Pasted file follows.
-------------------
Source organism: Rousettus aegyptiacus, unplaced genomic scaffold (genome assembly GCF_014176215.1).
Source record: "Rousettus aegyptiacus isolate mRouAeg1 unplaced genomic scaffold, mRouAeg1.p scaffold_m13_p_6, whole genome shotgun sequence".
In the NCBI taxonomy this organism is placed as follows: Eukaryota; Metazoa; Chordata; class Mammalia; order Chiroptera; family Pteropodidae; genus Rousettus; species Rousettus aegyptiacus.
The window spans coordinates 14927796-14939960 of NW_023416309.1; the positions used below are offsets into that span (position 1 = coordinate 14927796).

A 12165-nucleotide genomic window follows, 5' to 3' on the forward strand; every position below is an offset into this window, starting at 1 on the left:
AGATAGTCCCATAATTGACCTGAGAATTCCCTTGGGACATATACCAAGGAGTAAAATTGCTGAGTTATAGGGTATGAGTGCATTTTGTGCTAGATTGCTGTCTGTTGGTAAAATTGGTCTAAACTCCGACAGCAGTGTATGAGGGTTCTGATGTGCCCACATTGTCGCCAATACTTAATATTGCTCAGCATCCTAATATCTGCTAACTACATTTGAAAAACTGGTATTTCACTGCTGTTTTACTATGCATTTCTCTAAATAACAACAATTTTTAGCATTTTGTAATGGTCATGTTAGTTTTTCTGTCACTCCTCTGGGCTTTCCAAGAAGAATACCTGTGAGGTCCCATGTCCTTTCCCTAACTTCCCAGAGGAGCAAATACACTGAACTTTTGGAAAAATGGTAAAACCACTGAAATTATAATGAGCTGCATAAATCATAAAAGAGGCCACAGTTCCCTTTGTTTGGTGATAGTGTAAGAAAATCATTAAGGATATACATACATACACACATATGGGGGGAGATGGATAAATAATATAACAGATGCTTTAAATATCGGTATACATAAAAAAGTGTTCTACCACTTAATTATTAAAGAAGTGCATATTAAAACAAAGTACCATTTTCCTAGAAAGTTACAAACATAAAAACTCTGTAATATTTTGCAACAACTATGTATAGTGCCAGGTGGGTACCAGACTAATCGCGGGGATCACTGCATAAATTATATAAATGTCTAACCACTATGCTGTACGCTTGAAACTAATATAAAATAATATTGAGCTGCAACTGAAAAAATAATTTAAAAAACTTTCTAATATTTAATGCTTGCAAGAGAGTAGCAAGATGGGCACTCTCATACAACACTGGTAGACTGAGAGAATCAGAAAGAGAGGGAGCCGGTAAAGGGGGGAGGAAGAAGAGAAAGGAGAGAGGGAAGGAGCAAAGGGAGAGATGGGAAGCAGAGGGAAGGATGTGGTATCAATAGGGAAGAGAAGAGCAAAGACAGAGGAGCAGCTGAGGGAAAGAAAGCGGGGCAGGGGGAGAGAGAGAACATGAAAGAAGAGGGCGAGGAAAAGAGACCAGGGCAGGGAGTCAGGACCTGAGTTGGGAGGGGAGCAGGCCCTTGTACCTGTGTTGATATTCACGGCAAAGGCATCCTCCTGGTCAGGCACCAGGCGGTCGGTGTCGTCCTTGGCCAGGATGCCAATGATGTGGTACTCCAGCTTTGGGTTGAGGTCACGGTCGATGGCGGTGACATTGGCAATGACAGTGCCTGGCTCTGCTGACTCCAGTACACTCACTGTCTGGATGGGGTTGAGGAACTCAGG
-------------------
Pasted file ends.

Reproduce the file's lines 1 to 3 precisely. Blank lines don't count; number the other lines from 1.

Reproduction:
Source organism: Rousettus aegyptiacus, unplaced genomic scaffold (genome assembly GCF_014176215.1).
Source record: "Rousettus aegyptiacus isolate mRouAeg1 unplaced genomic scaffold, mRouAeg1.p scaffold_m13_p_6, whole genome shotgun sequence".
In the NCBI taxonomy this organism is placed as follows: Eukaryota; Metazoa; Chordata; class Mammalia; order Chiroptera; family Pteropodidae; genus Rousettus; species Rousettus aegyptiacus.